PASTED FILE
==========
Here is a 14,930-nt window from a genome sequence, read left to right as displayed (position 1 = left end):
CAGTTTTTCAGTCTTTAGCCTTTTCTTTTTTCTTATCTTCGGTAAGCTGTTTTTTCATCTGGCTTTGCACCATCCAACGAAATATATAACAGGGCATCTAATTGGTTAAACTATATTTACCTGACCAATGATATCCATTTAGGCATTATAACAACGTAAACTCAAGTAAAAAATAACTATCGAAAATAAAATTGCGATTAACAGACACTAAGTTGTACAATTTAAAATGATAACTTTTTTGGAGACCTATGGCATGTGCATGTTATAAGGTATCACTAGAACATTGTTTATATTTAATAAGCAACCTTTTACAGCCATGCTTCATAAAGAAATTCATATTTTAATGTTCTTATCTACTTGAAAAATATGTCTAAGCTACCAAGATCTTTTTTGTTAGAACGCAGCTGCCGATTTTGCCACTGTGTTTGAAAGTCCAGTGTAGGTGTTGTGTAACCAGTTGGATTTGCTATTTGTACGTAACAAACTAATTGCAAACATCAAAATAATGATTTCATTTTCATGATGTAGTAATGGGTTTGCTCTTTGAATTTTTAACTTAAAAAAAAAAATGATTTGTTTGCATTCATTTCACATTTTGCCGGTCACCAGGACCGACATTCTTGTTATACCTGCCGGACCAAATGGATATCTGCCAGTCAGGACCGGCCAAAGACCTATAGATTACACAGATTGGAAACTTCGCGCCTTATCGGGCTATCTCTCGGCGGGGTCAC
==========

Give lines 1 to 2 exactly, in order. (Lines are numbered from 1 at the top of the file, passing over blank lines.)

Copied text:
Here is a 14,930-nt window from a genome sequence, read left to right as displayed (position 1 = left end):
CAGTTTTTCAGTCTTTAGCCTTTTCTTTTTTCTTATCTTCGGTAAGCTGTTTTTTCATCTGGCTTTGCACCATCCAACGAAATATATAACAGGGCATCTAATTGGTTAAACTATATTTACCTGACCAATGATATCCATTTAGGCATTATAACAACGTAAACTCAAGTAAAAAATAACTATCGAAAATAAAATTGCGATTAACAGACACTAAGTTGTACAATTTAAAATGATAACTTTTTTGGAGACCTATGGCATGTGCATGTTATAAGGTATCACTAGAACATTGTTTATATTTAATAAGCAACCTTTTACAGCCATGCTTCATAAAGAAATTCATATTTTAATGTTCTTATCTACTTGAAAAATATGTCTAAGCTACCAAGATCTTTTTTGTTAGAACGCAGCTGCCGATTTTGCCACTGTGTTTGAAAGTCCAGTGTAGGTGTTGTGTAACCAGTTGGATTTGCTATTTGTACGTAACAAACTAATTGCAAACATCAAAATAATGATTTCATTTTCATGATGTAGTAATGGGTTTGCTCTTTGAATTTTTAACTTAAAAAAAAAAATGATTTGTTTGCATTCATTTCACATTTTGCCGGTCACCAGGACCGACATTCTTGTTATACCTGCCGGACCAAATGGATATCTGCCAGTCAGGACCGGCCAAAGACCTATAGATTACACAGATTGGAAACTTCGCGCCTTATCGGGCTATCTCTCGGCGGGGTCAC